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Lambs on a Rampage

By the end of April, the farm is starting to look its best with the pasture finally waking up from its long Winter snooze, the flies aren’t at their worst and the chances are good that we will have a beautiful, sunny, breezy Spring day. It’s the perfect time to visit our farm just north of Durham, NC.

April also brings our spring lamb gang, now old enough to really cause trouble. They do everything as a group, they sleep together, play together even nurse at the same time. But their favorite joint activity, the thing they really live for is going for a run all over the farm wreaking havoc. They’re like a neighborhood gang of 10 yr old boys minus the scabs and sticks (although I bet they would like to have sticks).

It inevitably starts with a couple of the older lambs prancing and jumping, they are soon joined by a few more then, once they’ve reached critical mass, they take off at full speed. Each cute little white fuzzball tries to outrun its neighbor, with heads down and fluffy rears kicking off anything that might give them that little bit of umph as they try to get ahead of the lamb in front. They look like a white river weaving and swerving as they run through the pasture as one, taking the time to harass the rest of the animals one group at a time. It’s like a bird murmuration but on the ground and looking for mischief.

Each group of animals reacts to this seething mass differently. The dairy girls, lying together on the remains of a winter haybale and chewing their cuds, watch them with disinterest until the speeding flock makes a beeline for them. Disinterest quicky turns to a stare that contains the complete and utter assurance that none of these young beasts would dare to even contemplate using them as a mountain to climb then leap from. The flock always agrees and turns inches from their big brown bovine heads veering off towards the hogs. The cows stare after them as if to say “yea, that’s right, move along”.

Once at the hog field the gang taunts the piglets by running the fence line. The piglets try their hardest to keep up showing no respect for their elders (who are inevitably laying, stretched full out soaking in as much of the sunshine as possible) trampling over them trying to head off the flock before the fence and the end of their pasture. Their squeals of delight can be heard throughout the neighborhood along with their elder’s grunts of displeasure. As the flock moves on, the piglets look longingly after them as they head towards the chicken coop and oh so much fun.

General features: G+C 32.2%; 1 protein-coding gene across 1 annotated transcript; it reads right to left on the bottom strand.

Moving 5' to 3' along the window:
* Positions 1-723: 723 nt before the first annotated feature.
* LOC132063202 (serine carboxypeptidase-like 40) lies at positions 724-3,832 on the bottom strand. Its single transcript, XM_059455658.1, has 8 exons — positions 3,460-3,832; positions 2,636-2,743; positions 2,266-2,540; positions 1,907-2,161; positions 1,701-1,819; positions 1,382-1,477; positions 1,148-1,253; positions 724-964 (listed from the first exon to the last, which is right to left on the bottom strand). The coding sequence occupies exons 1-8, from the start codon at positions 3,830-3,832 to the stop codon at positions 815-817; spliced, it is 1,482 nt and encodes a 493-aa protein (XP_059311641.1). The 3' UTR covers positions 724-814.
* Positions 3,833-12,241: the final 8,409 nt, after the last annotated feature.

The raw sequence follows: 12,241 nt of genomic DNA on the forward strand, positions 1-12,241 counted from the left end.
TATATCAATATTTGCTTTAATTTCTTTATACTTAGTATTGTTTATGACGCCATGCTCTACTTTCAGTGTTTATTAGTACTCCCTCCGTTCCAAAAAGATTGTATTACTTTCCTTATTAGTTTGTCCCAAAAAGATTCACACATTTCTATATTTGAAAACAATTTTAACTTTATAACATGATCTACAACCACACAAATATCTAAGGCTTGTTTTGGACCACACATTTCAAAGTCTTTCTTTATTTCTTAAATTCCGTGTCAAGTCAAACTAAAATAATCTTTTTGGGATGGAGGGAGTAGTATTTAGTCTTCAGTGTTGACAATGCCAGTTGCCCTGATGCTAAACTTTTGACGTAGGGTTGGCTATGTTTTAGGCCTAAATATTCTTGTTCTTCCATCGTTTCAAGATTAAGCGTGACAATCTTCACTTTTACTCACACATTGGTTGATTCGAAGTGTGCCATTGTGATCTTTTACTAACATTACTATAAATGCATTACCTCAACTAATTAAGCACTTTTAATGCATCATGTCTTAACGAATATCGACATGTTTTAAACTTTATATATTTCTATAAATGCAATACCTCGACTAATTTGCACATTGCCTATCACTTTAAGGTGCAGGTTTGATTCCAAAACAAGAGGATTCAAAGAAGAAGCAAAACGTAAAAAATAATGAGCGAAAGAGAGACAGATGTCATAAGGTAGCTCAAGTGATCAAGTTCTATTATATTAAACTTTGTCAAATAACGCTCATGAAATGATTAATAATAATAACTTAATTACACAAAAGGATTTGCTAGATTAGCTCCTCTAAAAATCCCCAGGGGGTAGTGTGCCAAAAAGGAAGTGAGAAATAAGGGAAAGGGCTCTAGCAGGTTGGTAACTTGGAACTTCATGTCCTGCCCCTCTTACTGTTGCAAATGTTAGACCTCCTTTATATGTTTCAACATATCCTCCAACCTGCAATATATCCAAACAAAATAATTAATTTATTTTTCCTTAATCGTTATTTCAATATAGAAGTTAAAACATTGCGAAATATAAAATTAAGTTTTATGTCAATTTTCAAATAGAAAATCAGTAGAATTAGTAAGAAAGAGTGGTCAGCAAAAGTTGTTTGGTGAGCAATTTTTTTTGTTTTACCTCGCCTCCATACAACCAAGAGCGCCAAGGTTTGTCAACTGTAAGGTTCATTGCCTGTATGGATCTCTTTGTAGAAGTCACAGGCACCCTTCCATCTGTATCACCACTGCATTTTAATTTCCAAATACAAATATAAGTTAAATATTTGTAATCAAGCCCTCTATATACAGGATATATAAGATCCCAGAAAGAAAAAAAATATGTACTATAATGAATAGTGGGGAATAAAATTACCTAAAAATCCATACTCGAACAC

By this time, you can really tell the difference in ages with only the older lambs left (the younger ones slowly drop off as they reached their physical limits heading back to their mothers, dreaming of the day they can keep up with the big kids). You can feel the remaining hooligans’ anticipation as they set their sights on the hen house, now they’re ready to really cause some trouble.

The chickens never disappoint. No matter how often the lambs run straight for them they ALWAYS jump in the air, squawking, feathers flying, scattering into the trees, onto the barn roof or back into their coop. The gang, as one, takes a moment to look back with glee as the hens fuss and cluck. I always imagine our poor birds as old ladies scolding the lambs warning them…“your mothers will hear about this” before going back to scratching through the cow manure, quickly forgetting the drama caused by our littlest ruminants (I really envy how quickly a hen forgets).

Every lamb run ends the same way, with our youngest horse joining in the fun. Felix (an 8yr old quarter horse) really feels the flock’s energy and will run from across the pasture to join in the fun, the vibrations from his thundering hooves reach you well before they do. As Felix gets closer, he starts bucking and whinnying trying to get his fellow equine to join in the fun, but Buck (our resident distinguished gentleman) and Ariana (our dainty old lady) just roll their eyes and go back to grazing. Maisy (our 17 yr old donkey), on the other hand, eagerly joins in on the fun, prancing, head thrown back letting out the best EEEAAAWWWW you’ve ever heard. You can’t help but smile at that sound, her pleasure is so evident:)

This attention always calms the lambs down, they slow down trotting back to their mothers for a vigorous drink before piling up for a well-earned nap. I think they recognize in Felix a master mischief maker and admit defeat.


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